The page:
Dissipation Factor Of Ceramic Capacitors


What is DF and how does it impact my application?

Simply stated, DF is a measure of power lost traveling through a capacitor. This loss is mainly in the form of heat, which compounds the loss as the resulting temperature rise can cause additional problems such as:

  • Diminished life of the capacitor and other circuit elements near it.
  • Deterioration of electrical properties of other components affected by the temperature increase, such as change in resistivity, reactance, voltage or current carrying capability, etc.
  • Smoking
  • In extreme cases total component destruction can occur resulting in fire or explosion.
  • Increase in circuit weight due to necessity to reduce the temperature rise by use of heat sinking or fans. Of course, this is particularly problematic in aircraft and aerospace applications.

What is the cause of DF?

Again, simply stated, DF is caused by two items; Dielectric Loss, a property of the particular ceramic formulation used and (Series) Resistance, Resistance, Resistance, both internal and external to a capacitor. Some of the places this resistance can occur are:


  • Electrodes; commonly used materials are precious metals such as silver, palladium, palladium silver and various other alloys. Also used (for cost reduction) are base metals such as copper and nickel. Each of these materials has its own resistivity which is directly proportional to resistance.
  • Terminations; same considerations as electrodes except that they also contain a glass frit to bring about bonding between the termination and the ceramic element.


  • Plating and/or solder applied to the terminations of capacitor chips to enhance solderability.
  • Leads
  • Circuit board pads and conductors
  • Material used to attach chips to board (solder, conductive adhesive, etc.)

Internal and External

Joint resistance where any two of the aforementioned constituents meet. e.g.

  • Electrode – Termination
  • Termination – Plating
  • Plating – Solder
  • Solder – Circuit board
  • Termination – Conductive epoxy – circuit board
  • Termination – Lead – Circuit

What is DF mathematically? How can I minimize its impact in my application?

In a capacitor, DF is the ratio of series resistance to capacitive reactance. From the following analysis it can be seen that that for a given circuit, Series Resistance, Rs, is the driving factor for DF and DF is directly proportional Rs.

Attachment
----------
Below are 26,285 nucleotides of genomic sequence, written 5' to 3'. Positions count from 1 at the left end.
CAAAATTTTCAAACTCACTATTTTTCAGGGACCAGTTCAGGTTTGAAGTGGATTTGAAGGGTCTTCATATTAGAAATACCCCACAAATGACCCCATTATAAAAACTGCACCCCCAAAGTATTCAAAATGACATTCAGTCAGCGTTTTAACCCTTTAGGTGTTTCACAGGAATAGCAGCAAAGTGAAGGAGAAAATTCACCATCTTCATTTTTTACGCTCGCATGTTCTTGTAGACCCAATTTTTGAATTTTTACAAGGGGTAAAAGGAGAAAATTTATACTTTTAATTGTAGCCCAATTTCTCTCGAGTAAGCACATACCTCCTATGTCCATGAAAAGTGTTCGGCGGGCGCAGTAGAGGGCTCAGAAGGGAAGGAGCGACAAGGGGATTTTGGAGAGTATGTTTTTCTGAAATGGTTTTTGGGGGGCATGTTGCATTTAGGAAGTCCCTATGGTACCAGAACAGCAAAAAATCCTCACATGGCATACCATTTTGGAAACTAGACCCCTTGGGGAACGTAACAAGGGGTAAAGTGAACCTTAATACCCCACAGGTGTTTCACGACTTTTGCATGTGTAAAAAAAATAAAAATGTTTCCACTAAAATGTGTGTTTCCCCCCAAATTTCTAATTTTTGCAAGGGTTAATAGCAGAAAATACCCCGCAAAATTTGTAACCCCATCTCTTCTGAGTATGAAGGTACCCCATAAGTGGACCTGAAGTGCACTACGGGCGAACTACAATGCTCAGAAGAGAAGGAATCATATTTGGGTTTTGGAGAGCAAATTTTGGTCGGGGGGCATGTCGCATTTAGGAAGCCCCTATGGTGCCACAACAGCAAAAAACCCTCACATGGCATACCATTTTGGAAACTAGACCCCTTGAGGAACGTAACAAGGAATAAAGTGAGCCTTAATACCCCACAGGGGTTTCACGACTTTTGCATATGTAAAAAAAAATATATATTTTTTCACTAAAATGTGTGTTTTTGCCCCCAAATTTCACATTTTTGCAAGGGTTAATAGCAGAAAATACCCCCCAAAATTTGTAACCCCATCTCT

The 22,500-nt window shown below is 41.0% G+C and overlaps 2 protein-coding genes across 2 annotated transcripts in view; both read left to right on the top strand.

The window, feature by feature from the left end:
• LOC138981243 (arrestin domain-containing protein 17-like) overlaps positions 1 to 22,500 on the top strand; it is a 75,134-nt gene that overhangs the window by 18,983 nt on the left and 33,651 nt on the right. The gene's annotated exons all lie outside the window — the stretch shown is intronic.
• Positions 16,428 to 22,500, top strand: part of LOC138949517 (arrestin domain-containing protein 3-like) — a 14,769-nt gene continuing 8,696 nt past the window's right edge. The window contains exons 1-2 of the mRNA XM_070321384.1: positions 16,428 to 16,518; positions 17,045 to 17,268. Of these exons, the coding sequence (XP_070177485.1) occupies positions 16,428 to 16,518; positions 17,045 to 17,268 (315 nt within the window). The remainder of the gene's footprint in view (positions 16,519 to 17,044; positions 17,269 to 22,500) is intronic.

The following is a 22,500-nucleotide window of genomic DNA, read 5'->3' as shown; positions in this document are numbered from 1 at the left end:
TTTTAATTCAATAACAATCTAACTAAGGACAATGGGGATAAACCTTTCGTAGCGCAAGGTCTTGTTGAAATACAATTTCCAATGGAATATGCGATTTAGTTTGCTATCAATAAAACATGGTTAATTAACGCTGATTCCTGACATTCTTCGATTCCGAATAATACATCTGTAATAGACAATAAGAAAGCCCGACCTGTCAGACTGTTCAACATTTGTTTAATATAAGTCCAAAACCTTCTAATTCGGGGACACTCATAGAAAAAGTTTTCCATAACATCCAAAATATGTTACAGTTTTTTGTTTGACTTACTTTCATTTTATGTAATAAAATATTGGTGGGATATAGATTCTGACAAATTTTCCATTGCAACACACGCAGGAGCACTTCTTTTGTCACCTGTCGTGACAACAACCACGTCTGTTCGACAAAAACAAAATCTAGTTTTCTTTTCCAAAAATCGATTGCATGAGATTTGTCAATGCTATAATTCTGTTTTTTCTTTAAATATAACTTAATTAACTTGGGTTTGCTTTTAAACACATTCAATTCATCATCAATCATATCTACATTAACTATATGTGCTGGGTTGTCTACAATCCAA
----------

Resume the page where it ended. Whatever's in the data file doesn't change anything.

DF = Rs/Xc

Xc = 1/2 π F C

Hence,  DF = 2 π F C Rs

Where  F = Frequency in Hertz

C = Capacitance in Farads

Rs = Series Resistance in Ohms

Xc = Capacitive reactance

The first step towards minimizing the affects of DF in your circuit is to choose the highest Q dielectric you have the room for. As nature would have it, the best ones are usually produce the largest caps, but bear in mind the overall impact on size and weight. For example, you could pick a smaller cap with a higher DF but have to heat sink it. This could more than negate the weight advantage gained by use of a smaller sized unit. Once you’ve selected the cap, use the lowest resistance materials to attach it to your circuit which itself should have the lowest resistivity conductors.

How does Q enter into this?

Q is the mathematical reciprocal of DF and thus increases as DF decreases. It is used for that reason; the best part will have the highest Q. This is illustrated by the following table:

Capacitor type Cap, pf F, Mhz Rs, milliohms DF Q
Paper/foil 100 1 1 0.062830 15.9
Ceramic X7R 100 1 0.4 0.025132 39.8
Typical NP0 100 1 0.015 0.000942 1061.1
MCI Hi Q 100 1 0.0015 0.000094 10610.6
Ceramic X7R 1000 10 0.004 0.025132 39.8
Typical NP0 1000 10 0.00015 0.000942 1061.1
MCI Hi Q 1000 10 0.000015 0.000094 10610.6



Series Resistance (any resistance in series with your capacitor) is the power robbing, Q killing culprit. There are many steps you can take to minimize it, starting with your original module design.

  • Allow enough room to accommodate the highest Q capacitor you can.
  • Design your boards to have the highest conductivity pads and conductors even if it means using more expensive materials and/or thicker patterns. Use the shortest and widest conductors you can.
  • Chose the chip attachment method and material with the least resistance. Make sure that the joint is solid and void free. Voids in joints are big contributors to Rs.
  • If wire leads are to be used they should be made of very low resistivity material and have minimum length and maximum diameter. Attachment should be made with a high conductivity alloy and ample fillet.